A man walked into the dimly lit drawing room with a brown paper bag from the market, filled with various fruit and vegetables. His dark trench coat fell below his knees.
He removed his hat and tossed it onto the coat rack by the door.
He addressed the room with what I presumed to be a question.
Chatter spilt across everyone, light and carefree, without consequence.
Someone must have spoken to me or directed a query meant for me to answer.
“We were asking you if you wanted to attend the ball with us, tonight?” There was a slightly mocking tone in her voice, a perpetual scoff perhaps.
“Not really my thing, sorry.”
Another person murmured something, under their breath, only loud enough for those nearest to them to hear. Whatever they had said was met with yet another scoff, followed by a mocking chortle.
The room quickly moved on and was lulled back into private conversions in hushed tones. No one bothered to speak with me after that.
We were all alike in aptitude and enthusiasm for the subject that we studied together but to say we were alike in mannerisms and demeanour would be a lie.
They were stuck up in disposition, languid in speech, and far too sumptuous in the way they conducted themselves for my liking.
I do not consider myself a capricious person when choosing my friends, but, then again, I do not believe myself to have ever had a “friend”.
Humans are finicky creatures, they lust and loathe and want.
I am by no means, a “bad” person, but I do know that I lack certain empathies and attributes that are needed to maintain a friendship. I prefer solitude.
I do not do anything to change this fact.
It is not until much later that day, that I find myself sitting in the library alone, whilst below me the ball rages on. The music is too loud, I don’t like it. The laughter and the sound of movement which I assume to be dancing of some sort is also too much.
I hate noise.
I am deeply immersed in the book that lies on my lap. I have read it before, most definitely. That does not deter me from reading it as if I do not know the plot like it is a strange part of the inner workings of my mind.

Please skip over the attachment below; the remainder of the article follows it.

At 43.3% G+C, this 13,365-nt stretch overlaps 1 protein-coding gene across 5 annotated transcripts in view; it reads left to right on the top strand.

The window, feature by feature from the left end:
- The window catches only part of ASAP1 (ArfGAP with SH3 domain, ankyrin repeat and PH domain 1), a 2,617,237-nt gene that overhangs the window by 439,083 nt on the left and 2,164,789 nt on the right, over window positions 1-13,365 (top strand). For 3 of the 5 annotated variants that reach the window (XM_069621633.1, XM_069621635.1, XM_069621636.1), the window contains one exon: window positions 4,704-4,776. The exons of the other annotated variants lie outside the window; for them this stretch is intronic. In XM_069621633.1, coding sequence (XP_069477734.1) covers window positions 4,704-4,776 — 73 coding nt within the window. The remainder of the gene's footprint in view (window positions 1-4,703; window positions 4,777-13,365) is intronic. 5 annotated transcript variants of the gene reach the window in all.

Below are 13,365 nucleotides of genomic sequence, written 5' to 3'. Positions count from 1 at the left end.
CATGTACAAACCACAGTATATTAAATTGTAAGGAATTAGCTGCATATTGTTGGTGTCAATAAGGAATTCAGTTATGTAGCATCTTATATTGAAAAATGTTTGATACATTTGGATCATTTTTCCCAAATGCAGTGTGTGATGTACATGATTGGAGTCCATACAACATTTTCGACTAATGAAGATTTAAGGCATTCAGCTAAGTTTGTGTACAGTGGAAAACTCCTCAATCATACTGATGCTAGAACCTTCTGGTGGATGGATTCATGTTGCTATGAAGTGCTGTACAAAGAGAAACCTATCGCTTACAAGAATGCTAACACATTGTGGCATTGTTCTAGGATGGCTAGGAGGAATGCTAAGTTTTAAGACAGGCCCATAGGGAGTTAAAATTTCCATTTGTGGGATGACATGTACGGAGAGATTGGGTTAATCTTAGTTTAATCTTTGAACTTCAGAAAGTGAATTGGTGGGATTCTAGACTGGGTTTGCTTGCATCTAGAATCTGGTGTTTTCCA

However, just like anything else content in my life, I am interrupted.
Interrupted by the sound of silverware clattering which is followed by cursing and then quickly-paced footsteps which verge on running. The library doors swing open to reveal a man dressed in a cinched black waistcoat and a white button-up shirt paired with deep mauve trousers and dress shoes. He stays planted in the doorway as I look up from my book. We lock eyes for a second, his appear to be red around the rims and slightly shiny. I watch him as he seems to take a very deep breath and huff his chest before he speaks.
“I didn’t expect a butler to be in the library in civvy dress at this hour. The ball is not yet over.” He ridicules.
“I’m not a butler.”
He looks over my attire for a moment and seems to be lost in thought before he latches back onto reality again.
“Why are you up here?”
“I like books. Why are you?”
“I thought no sane person would be here at this hour. It’s quarter past two.” His voice is much quieter and scornful inflections in tone have lessened but only just.
“Well, it seems you are correct in that sense.”
“It looks as though there are no sane people in the room at this hour.”
At this, he steps away from the doorway and into the light. There are clear signs of upset on his face and it is clear to me he has been crying.
I’m not sure I care enough to ask. I ask anyways.
His response is vague and I do not press on any further than that.
With great caution, he makes his way over to where I am sitting and places himself in the armchair next to me.
The attention that was focused solely on the book I had been enjoying thoroughly has been displaced and I cannot seem to garner the strength to put it back.
He is everything I despise most. From the way he spoke at me rather than to me, as if I was scum on the bottom of his dress shoe, to the way he walked over to me in long yet wary strides, I hate him.
He likes to ask questions. A lot of them. All at once.
In the beginning, my responses were dry and rightfully so, I did not know this person. However, the interrogation led to conversation and somehow, between the humorous jokes and upper-class society gossip, the minutes turned to hours and this ineffectual stranger turned out to be not so mundane and righteous after all.
He, too, studies English.
We like the same novels and authors.
His favourite genre is gothic literature.
His family own various bits of land up and down the country.
He hates the sun, he has an affinity for dark, gloomy weather.
His engagement just got called off.
His name is Francis.
Francis and I are friends.